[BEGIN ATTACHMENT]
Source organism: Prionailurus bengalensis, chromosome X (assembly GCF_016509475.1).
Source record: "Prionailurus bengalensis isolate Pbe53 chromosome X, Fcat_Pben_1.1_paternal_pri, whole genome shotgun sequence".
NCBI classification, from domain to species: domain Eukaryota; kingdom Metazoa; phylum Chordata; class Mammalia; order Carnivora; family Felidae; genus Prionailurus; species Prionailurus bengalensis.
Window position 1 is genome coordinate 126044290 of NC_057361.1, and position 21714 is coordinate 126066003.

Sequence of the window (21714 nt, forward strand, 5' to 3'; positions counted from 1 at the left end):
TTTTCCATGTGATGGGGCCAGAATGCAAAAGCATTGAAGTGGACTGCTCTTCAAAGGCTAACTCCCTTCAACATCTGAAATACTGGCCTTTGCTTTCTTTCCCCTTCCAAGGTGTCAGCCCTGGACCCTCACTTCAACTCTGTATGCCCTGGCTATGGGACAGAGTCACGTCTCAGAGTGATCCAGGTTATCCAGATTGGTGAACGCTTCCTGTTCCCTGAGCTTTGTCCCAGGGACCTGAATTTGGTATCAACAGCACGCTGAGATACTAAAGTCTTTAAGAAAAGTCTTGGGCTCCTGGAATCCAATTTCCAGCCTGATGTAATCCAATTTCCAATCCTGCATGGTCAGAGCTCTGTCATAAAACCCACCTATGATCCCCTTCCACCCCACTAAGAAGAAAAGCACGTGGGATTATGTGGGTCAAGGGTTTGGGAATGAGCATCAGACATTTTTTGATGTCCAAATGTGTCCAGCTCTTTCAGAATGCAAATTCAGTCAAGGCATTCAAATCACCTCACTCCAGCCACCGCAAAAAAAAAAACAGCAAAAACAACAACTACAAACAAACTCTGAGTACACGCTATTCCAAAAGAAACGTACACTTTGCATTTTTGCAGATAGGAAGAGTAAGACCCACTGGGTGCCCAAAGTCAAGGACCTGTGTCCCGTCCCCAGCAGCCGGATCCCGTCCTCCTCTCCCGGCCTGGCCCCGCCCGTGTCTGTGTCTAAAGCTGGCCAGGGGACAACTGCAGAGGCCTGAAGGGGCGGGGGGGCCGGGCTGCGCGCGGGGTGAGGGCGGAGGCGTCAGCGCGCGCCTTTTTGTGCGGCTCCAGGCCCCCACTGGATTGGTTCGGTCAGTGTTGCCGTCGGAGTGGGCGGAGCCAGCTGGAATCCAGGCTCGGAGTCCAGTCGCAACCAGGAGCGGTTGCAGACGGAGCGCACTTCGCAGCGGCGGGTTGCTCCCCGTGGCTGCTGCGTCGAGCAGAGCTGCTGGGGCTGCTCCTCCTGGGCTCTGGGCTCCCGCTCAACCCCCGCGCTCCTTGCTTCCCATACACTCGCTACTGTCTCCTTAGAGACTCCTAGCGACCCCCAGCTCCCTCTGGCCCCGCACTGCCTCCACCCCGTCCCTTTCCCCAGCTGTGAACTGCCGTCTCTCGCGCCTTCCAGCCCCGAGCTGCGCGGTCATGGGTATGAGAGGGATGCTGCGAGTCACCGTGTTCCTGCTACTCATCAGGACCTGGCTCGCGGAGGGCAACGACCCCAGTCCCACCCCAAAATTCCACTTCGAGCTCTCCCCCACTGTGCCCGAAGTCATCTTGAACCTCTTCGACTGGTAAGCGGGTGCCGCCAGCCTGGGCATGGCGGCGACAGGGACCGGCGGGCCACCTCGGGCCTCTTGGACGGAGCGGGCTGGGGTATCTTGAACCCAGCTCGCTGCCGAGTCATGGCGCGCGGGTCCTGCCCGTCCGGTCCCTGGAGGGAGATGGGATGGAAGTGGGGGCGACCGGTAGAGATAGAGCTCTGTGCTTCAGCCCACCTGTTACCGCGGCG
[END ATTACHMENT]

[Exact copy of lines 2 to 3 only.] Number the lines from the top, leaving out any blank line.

Source record: "Prionailurus bengalensis isolate Pbe53 chromosome X, Fcat_Pben_1.1_paternal_pri, whole genome shotgun sequence".
NCBI classification, from domain to species: domain Eukaryota; kingdom Metazoa; phylum Chordata; class Mammalia; order Carnivora; family Felidae; genus Prionailurus; species Prionailurus bengalensis.